The Effects of Terrorism on Tourism and the Media's Role

The Effects of Terrorism on Tourism and the Media's Role

Youngsun Shin (Wanbo College, Department of Tourism & Hospitality Management, China)
Copyright: © 2015 |Pages: 15
DOI: 10.4018/978-1-4666-8268-9.ch009
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Abstract

Crimes, terrorism, civil unrest and war have caused serious damage to the tourism industries of afflicted destinations and in some cases totally decimated a whole industry. A turbulent security environment, caused by wars, coups d'etat, civil wars and terrorist attacks, has already demonstrated its negative impact on tourism development in many countries around the world (Taylor & Quayle, 1994). As part of this growing body of tourism literature, this chapter examines the media's role and tourist destination image in general. Moreover, the primary survey carried out to discover the perceptions and attitudes of international visitors while visiting the DMZ and its vicinity and how they perceived safety in the DMZ area. The survey were 151 international tourists to the DMZ area, reveal that respondents had reasonably positive perceptions of the DMZ area.
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Introduction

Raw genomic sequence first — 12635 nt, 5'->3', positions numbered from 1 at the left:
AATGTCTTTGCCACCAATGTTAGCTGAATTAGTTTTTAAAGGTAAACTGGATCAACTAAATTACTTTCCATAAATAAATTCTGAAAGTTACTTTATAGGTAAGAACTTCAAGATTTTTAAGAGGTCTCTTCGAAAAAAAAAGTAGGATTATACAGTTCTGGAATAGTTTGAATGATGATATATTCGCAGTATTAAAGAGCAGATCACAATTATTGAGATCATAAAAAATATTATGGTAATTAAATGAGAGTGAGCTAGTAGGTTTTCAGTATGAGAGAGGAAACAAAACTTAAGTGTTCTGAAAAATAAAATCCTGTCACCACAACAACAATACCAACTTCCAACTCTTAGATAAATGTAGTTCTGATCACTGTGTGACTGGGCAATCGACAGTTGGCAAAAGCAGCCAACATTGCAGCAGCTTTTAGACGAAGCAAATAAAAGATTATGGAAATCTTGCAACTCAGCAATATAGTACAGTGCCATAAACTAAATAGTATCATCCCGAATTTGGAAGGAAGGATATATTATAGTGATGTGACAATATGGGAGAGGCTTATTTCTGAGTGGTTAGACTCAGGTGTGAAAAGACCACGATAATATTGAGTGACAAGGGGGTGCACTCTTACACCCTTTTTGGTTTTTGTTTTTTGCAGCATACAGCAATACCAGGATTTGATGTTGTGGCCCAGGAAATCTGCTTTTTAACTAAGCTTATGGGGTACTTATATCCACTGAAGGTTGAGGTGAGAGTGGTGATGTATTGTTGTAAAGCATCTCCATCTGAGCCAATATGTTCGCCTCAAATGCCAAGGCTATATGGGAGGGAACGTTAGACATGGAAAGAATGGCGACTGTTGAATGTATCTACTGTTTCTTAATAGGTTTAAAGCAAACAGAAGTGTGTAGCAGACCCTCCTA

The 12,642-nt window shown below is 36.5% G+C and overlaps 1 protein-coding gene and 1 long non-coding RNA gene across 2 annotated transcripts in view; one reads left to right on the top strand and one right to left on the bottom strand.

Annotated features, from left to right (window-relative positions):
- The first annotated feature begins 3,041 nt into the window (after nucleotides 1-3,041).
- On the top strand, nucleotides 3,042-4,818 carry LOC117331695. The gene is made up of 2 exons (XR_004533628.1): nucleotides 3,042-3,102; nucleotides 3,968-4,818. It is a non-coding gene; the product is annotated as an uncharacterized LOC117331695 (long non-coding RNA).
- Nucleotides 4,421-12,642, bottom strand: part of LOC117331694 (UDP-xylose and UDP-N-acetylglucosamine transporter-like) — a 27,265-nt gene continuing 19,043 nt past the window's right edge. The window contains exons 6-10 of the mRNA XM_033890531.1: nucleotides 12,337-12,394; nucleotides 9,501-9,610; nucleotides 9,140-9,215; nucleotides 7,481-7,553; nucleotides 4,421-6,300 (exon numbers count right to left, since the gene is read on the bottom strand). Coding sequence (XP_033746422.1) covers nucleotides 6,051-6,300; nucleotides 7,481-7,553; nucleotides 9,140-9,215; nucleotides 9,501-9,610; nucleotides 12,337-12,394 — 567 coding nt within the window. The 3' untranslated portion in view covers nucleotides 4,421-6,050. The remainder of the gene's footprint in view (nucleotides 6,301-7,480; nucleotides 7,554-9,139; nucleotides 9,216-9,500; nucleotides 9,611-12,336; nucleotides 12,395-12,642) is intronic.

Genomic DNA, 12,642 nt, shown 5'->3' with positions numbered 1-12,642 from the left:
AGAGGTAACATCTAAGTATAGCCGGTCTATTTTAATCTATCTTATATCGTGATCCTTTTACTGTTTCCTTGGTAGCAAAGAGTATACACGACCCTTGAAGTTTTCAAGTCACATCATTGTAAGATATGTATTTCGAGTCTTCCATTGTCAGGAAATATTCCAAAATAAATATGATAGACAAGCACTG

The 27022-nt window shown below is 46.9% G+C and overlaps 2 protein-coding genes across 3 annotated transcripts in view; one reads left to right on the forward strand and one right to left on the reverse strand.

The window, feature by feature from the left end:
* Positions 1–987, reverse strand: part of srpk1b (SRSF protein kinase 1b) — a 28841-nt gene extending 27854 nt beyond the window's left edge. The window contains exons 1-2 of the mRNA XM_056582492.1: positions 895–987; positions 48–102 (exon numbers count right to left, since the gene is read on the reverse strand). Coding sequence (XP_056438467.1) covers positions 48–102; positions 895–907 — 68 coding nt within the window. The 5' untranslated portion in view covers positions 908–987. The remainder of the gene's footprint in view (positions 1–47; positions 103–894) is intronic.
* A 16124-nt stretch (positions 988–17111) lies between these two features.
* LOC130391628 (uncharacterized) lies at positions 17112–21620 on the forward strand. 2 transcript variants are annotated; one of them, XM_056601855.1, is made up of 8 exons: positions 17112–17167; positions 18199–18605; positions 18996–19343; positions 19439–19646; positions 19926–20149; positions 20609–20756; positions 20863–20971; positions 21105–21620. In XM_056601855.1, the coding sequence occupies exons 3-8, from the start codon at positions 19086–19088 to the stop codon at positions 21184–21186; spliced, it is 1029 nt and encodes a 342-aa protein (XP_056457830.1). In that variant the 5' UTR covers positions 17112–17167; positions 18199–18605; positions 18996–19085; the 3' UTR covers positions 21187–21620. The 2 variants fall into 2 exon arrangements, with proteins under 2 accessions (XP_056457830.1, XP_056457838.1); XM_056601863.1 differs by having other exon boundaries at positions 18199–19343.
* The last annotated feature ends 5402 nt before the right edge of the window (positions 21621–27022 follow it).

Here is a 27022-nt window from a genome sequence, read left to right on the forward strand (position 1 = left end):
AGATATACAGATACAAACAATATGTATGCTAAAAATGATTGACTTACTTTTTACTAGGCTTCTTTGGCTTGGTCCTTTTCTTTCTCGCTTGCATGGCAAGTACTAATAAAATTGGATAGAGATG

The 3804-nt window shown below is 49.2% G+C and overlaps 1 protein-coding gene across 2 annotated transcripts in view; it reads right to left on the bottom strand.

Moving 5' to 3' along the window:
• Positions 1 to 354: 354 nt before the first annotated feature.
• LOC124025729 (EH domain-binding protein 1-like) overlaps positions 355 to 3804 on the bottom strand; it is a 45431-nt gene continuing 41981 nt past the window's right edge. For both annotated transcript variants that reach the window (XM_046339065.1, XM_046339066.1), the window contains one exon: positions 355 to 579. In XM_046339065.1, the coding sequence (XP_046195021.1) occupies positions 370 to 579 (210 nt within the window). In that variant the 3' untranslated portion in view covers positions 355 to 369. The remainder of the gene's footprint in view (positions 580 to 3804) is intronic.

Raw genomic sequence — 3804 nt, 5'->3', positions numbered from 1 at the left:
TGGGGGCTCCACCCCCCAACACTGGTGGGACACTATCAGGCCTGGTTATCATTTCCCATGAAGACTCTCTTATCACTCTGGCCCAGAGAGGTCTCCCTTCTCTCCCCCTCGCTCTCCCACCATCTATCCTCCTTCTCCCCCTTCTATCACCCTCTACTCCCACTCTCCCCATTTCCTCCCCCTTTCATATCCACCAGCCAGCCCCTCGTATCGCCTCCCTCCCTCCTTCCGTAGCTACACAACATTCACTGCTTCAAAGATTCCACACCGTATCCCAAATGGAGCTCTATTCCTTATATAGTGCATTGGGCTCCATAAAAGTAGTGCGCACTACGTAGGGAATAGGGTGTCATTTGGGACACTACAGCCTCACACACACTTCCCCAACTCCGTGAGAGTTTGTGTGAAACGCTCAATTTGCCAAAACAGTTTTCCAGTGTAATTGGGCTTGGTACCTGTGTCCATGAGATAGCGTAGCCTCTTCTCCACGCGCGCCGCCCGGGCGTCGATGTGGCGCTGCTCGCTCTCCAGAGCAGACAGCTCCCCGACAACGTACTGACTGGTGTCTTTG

In 2003, international tourist arrivals reached 690 million, generating US $524 billion. By the year 2020 tourist arrivals will reach to 1.6 billion (WTO, 2005). Despite the strength of global tourist demand, many destinations especially in the third world are facing fluctuations in tourist arrivals, due to unsafe political conditions. Richter (1992, p. 36) points at the fifth critical element ‘S’- security, in addition to four favourable ‘S’s’ (sun, sea, sand, sex) which are often seen as the core of developing a nation’s tourist appeal. This chapter attempts to define how to categorise tourism between divided nations, in particular South and North Korea, that is, separate political units that once were parts of a larger unit, subdivided by internal or external forces. Even though this research approach to the problem stems from a concern about the problem of classification of tourism between divided nations (whether such travel is international or domestic), research examination opens up interesting perspectives on such factors as power relations in tourism and the meaning of boundaries, both national and mental. Sometimes domestic tourism may include a crossing of boundaries much more significant than international borders. This paper discusses the symbiosis between tourism and peace and its opposite war, and the likely impacts of each condition on several tourist destinations. A turbulent security environment, caused by wars, coups d’etat, civil wars and terrorist attacks, has already demonstrated its negative impact on tourism development in many countries around the world (Taylor & Quayle, 1994). Since tourism development in any given country is affected by the political environment, understanding the implications of various political conditions with a relationship to tourism is important since it will assist to determine the likely outcomes on tourism activity. In other words, the purpose of this chapter is about the relationship between safety, tranquility and peace and successful tourism. More specifically, it is about the effects of the absence of safety, security and peace on domestic and international tourism throughout the world. It comes as no surprise that peace and tourism is an important topic today in the tourism literature.

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